The Playbook For The Modern Man

Woman’s Viral Video Shows Why Falling In Love On A Plane Is Surprisingly Common

“Goodbye love of my life.”

Where else but a plane could you wake up with butterflies in your stomach and a stranger’s head on your shoulder?

According to an HSBC study, 1 in 50 people fall in love on a flight. That means, during the average flight, two couples meet and fall in love.

On top of that, 47 percent of air travellers admitted to striking up a conversation with the stranger next to them, 12 percent of travellers said they had made a “lasting friendship” with their fellow passenger and 13 percent said they had made a “strong business connection.”

Whether or not you believe those dramatic findings from one single study can be perfectly extrapolated out to the world’s 8 billion people, the fact remains – there is a romance to up-in-the-air encounters that is anecdotally proved time and time again.

Enter: the following video, first posted to TikTok by user Allieschnacky, then reposted to Instagram by Reel aggregator @mooditrend.

The video shows a tale as old as air travel itself (and a tragic side to ‘airplane love’ the upbeat studies of the world forget to mention): two strangers getting giddy for each other on a flight, then never seeing each other again.

 

Captioned, “Why is there so much tension between you and someone your age on the plane,” the video was actually picked up by the object of Allieschnacky’s attention (@nburge05), after he saw it blow up online. He turned into a duet.

However, despite Internet commenters’ furious desire for this “modern day cinderella kinda stuff” to succeed (The Washington Post even commented “When does this movie come out?”) it remains to be seen what has come of their TikTok jousting.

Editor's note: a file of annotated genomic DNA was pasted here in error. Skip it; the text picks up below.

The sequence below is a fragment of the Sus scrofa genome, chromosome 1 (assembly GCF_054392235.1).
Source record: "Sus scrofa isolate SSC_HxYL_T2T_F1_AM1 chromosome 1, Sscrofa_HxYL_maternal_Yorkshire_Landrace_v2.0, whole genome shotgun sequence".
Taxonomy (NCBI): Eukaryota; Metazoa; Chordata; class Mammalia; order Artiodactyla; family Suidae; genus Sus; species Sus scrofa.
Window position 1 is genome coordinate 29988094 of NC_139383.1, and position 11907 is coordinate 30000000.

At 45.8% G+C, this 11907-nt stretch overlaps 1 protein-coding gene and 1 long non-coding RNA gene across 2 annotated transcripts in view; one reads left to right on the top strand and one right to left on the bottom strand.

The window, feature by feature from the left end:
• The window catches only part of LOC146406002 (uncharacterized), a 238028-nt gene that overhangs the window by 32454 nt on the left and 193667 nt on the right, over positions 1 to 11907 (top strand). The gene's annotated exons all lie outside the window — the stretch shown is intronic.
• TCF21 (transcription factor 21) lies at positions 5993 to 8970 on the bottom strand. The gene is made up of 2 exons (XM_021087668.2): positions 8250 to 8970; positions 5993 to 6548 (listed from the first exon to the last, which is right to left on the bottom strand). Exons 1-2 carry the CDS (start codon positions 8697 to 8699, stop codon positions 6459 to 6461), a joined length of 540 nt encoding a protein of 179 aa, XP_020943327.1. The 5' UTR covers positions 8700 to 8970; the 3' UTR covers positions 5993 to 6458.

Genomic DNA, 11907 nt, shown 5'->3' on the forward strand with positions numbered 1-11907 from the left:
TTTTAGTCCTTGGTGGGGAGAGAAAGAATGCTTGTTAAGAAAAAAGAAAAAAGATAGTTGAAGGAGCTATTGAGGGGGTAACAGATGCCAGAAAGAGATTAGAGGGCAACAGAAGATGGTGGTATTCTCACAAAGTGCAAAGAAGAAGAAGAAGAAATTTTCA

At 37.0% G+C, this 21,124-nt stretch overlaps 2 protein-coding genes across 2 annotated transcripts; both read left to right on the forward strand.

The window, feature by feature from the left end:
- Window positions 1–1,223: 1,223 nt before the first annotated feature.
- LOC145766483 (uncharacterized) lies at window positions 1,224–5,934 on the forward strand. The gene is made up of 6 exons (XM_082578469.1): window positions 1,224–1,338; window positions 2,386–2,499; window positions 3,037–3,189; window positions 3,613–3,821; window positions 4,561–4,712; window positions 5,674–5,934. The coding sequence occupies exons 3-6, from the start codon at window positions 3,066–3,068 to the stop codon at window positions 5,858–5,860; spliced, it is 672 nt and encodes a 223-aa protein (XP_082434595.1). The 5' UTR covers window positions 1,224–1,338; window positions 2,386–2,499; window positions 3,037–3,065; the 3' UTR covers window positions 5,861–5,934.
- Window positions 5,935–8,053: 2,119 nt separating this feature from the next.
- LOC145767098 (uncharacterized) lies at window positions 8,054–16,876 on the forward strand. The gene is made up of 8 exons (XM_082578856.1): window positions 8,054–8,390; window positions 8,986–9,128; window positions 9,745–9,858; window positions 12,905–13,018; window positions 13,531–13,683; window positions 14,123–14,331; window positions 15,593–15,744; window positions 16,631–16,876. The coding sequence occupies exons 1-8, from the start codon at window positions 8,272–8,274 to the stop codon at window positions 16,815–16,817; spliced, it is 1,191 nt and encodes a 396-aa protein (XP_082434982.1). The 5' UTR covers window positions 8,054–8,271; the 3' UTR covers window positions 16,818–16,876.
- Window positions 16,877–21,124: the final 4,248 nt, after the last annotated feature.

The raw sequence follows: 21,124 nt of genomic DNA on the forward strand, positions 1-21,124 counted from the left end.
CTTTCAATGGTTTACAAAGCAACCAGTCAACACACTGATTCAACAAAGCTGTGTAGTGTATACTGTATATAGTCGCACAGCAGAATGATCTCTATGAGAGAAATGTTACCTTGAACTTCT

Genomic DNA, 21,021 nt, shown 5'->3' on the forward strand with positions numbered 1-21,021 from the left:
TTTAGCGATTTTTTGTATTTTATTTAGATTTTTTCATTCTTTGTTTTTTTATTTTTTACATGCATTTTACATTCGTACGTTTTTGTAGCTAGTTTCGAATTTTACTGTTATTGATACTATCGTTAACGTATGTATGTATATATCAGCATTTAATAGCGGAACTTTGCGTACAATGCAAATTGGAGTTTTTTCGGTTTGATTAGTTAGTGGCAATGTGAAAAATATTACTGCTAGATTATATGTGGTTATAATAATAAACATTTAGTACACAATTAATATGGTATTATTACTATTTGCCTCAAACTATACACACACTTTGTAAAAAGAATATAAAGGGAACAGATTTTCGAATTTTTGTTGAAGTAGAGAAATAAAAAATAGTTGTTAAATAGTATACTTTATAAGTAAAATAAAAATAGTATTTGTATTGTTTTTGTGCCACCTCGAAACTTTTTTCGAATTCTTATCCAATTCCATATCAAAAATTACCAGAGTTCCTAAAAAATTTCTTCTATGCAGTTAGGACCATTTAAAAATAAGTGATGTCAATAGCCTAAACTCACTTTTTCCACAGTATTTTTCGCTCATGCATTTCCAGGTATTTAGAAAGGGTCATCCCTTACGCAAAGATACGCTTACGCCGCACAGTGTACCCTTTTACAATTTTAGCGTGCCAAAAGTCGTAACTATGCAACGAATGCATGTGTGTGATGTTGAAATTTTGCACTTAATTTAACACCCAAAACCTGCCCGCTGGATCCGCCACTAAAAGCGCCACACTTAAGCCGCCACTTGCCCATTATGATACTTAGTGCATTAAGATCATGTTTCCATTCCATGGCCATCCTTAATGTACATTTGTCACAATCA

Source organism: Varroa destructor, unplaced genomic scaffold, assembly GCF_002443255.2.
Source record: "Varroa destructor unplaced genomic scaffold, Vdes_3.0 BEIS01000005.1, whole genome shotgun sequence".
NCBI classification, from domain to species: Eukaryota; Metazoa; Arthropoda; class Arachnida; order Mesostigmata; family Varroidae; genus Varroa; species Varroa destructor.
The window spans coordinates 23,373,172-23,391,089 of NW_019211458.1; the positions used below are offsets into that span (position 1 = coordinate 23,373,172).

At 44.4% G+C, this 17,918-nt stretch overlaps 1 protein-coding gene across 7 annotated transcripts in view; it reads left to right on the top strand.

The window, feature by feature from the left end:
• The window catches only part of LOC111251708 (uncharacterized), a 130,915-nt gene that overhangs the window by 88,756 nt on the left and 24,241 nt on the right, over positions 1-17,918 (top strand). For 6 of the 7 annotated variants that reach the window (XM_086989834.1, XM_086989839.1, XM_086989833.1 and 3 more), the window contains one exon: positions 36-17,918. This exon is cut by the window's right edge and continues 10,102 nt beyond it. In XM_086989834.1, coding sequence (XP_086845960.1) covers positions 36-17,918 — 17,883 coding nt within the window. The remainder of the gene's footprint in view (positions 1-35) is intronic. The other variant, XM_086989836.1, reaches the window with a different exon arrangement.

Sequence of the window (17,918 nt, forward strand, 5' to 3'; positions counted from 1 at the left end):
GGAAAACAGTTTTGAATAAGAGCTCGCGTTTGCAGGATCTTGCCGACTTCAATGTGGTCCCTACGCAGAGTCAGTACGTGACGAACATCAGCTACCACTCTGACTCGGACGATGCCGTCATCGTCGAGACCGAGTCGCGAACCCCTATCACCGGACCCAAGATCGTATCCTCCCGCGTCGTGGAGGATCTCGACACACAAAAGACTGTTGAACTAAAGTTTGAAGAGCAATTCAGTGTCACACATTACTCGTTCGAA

@nburge05 wrote: “only time will tell friends. I’m here for it tho.”

TikTok users quickly chimed in though telling him “bruh she has a bf.”

Others disagreed.

These two people are far from the first two passengers to find something special up in the air. CNN Travel reported in February on one couple who met on a plane, got married after two years and are still together 16 years on. Their story is a complete work of fate, since Mafalda Feliciano wasn’t meant to be on the flight she found her husband-to-be on. Her original flight was overbooked, so she was bumped to another, flying from Brazil to Egypt, via London.

As CNN Travel reports, “After they lost their original seats, Feliciano ended up on her own [separated from her sister and brother-in-law], in the middle of a row, between two strangers.”

“She had no intention of making conversation with the passengers on either side of her.”

“About two hours into the journey, bored of napping, Feliciano went to turn on the inflight entertainment. She reached for what she thought was her remote, built into the armrest, and hit the on-button.”

“It was the wrong remote. She’d accidentally turned off the screen belonging to the guy in the window seat next to her.”

“He was like, ‘Excuse me, but I was watching a movie and you just stopped my movie’. Embarrassed, Feliciano apologised, ‘Oh I’m sorry, sir,’ she said.”

“Laughing at the formality of her apology, he replied, ‘I haven’t been knighted by the Queen.”

“They started talking.”

Numerous Twitter users have picked up on the remarkable tension that can develop between travellers too.

The reason for this tension? The fact there is nothing pre-planned about the encounter, you have something immediately in common, and the fact you are likely never going to see each other again all contribute to lending the eyes across the aisle more mystique than they might otherwise deserve.

Yet another reason for the world’s Lost In Love to pray for the success of vaccine passports, the opening of borders, and a resumption of normal flight patterns

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